New film showing how our immune system attacks bacteria may guide the development of new therapies that harness the immune system against infections.
To kill bacteria in the blood, our immune system opens deadly ‘bullet holes’ in their membranes, causing them to burst and die.
The holes are created by structures called membrane attack complexes (MACs). Researchers have been trying to find out exactly how MACs work in order to potentially harness the process and supercharge the immune system.
Now, a research team led by scientists at UCL and including Imperial College London researchers have filmed MACs opening holes in bacteria membranes for the first time.
Film of MACs opening holes. Credit: Edward S. Parsons et al.
Their research, published in Nature Communications, provides us with a better understanding of how the immune system kills bacteria but also reveals why our own cells are able to avoid being punctured by MACs.
How bullet holes spread
The results may guide the development of new therapies that harness the immune system against bacterial infections, and lead to strategies that repurpose the immune system to act against other rogue cells in the body.
In earlier research, the scientists imaged the hallmarks of attack in live bacteria, showing that MACs result in ‘bullet holes’ that spread across the cell membranes of bacteria. The holes are incredibly small with a diameter of just 10 nanometres – about 1/10,000 of the width of a human hair.
Imperial researcher Dr Doryen Bubeck and her team from the Department of Life Sciences previously imaged MACs in high resolution using a technique called cryo electron microscopy. These snapshots provide valuable detail about the structure of the MAC, but not how they change over short time scales.
For the new study, the researchers mimicked how the MACs form these deadly holes, using a model bacterial surface, and took lower-resolution images at regular intervals. By combining structural insights from the high-resolution images and timely information from rapid movies, they were able to track each step of the process.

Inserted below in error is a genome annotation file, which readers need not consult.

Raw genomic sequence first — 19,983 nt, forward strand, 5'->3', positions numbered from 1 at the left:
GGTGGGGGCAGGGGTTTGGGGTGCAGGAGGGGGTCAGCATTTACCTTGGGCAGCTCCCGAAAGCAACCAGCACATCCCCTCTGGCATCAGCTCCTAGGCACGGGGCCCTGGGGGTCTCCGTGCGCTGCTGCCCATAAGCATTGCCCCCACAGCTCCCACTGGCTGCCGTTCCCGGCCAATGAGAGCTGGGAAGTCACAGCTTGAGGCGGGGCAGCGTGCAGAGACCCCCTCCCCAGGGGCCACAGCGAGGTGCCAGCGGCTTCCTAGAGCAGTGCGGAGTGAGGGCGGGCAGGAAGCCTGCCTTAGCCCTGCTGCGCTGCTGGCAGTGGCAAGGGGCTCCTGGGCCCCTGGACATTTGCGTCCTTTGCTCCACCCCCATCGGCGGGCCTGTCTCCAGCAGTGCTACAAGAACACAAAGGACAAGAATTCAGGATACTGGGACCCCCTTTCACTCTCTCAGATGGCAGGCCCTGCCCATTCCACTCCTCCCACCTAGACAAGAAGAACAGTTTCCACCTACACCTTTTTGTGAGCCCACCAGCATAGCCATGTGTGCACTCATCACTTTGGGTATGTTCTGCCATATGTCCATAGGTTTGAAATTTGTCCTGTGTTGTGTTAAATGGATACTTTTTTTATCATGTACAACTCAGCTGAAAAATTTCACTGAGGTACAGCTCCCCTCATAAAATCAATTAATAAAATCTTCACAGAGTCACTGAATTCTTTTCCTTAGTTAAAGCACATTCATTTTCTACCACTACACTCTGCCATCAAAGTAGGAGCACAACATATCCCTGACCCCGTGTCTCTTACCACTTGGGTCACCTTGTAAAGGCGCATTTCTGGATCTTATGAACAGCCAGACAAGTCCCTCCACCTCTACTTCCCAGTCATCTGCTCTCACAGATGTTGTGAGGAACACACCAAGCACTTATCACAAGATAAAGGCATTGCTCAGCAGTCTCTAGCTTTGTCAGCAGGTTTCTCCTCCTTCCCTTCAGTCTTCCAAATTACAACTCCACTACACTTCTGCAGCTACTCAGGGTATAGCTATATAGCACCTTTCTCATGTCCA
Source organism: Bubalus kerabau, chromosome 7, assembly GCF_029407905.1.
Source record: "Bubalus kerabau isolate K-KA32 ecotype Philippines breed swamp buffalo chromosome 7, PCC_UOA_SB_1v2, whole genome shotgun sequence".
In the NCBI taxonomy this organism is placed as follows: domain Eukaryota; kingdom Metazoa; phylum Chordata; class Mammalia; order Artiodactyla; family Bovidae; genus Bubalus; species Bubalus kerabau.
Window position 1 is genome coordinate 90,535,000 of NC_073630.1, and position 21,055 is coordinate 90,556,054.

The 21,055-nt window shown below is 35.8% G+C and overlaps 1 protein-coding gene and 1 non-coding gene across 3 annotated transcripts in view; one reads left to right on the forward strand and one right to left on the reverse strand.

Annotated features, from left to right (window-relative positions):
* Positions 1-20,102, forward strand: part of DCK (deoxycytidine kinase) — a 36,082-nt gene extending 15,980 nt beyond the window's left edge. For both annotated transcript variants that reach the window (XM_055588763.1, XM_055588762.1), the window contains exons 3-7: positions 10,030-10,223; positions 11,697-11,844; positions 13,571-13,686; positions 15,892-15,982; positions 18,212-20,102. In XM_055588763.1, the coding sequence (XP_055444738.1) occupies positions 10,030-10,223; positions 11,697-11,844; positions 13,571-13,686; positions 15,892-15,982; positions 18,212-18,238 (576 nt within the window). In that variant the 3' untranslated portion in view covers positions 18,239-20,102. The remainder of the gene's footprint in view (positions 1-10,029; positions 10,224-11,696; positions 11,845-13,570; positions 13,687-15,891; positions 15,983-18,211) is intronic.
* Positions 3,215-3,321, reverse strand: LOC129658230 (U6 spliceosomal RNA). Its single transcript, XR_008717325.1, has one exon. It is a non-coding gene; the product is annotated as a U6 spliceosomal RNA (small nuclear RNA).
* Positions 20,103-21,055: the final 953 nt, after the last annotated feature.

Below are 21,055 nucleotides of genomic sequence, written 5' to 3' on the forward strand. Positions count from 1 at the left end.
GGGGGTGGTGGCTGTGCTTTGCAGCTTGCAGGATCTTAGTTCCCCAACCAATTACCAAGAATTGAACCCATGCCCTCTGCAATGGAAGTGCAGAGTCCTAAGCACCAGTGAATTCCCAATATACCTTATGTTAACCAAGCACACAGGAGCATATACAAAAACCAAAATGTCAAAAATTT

A reprise for the body's own cells
The team found that shortly after each hole started to form, the process stalled, offering a reprise for the body’s own cells. The team think the pause gives our own body’s cells time to signal to the MAC that they are not invaders, by showing them a specific protein.
We have begun to answer the question of how our immune system attacks invading bacteria without harming our own cells. Dr Doryen Bubeck
Dr Edward Parsons, from the London Centre for Nanotechnology at UCL, said: “It appears as if these nanomachines wait a moment, allowing their potential victim to intervene in case it is one of the body’s own cells instead of an invading bug, before they deal the killer blow.”
The MAC process pauses as 18 copies of the same protein are needed to complete a hole. Initially, there’s only one copy that inserts into the bacterial surface, after which the other copies of the protein slot into place much more rapidly.
To film the immune system in action at nanometre resolution and at a few seconds per frame, the scientists used atomic force microscopy. This type of microscopy uses an ultrafine needle to feel rather than see molecules on a surface, similar to a blind person reading Braille.
The needle repeatedly scans the surface to produce an image that refreshes fast enough to track how immune proteins get together and cut into the bacterial surface.
These images were then combined with insights from the high-resolution images of the MAC produced by Dr Bubeck’s team to determine how the structure changes as the holes is built.
Dr Bubeck said: “By combining the structural information from our incredibly detailed snapshots with the series of images that stitch together to show a movie of what happens over time, we have begun to answer the question of how our immune system attacks invading bacteria without harming our own cells.”
The research also involved scientists from the Swiss Federal Institute of Technology in Lausanne and the University of Leeds and was funded by the Biotechnology and Biological Sciences Research Council, Medical Research Council, Engineering and Physical Sciences Research Council and the European Union.
‘Single-molecule kinetics of pore assembly by the membrane attack complex’ by Edward S. Parsons, George J. Stanley, Alice L.B. Pyne, Adrian W. Hodel, Adrian P. Nievergelt, Anaïs Menny, Alexander R. Yon, Ashlea Rowley, Ralf P. Richter, Georg E. Fantner, Doryen Bubeck, and Bart W. Hoogenboom is published in Nature Communications.
Based on a press release by UCL.
Article text (excluding photos or graphics) © Imperial College London.
Photos and graphics subject to third party copyright used with permission or © Imperial College London.
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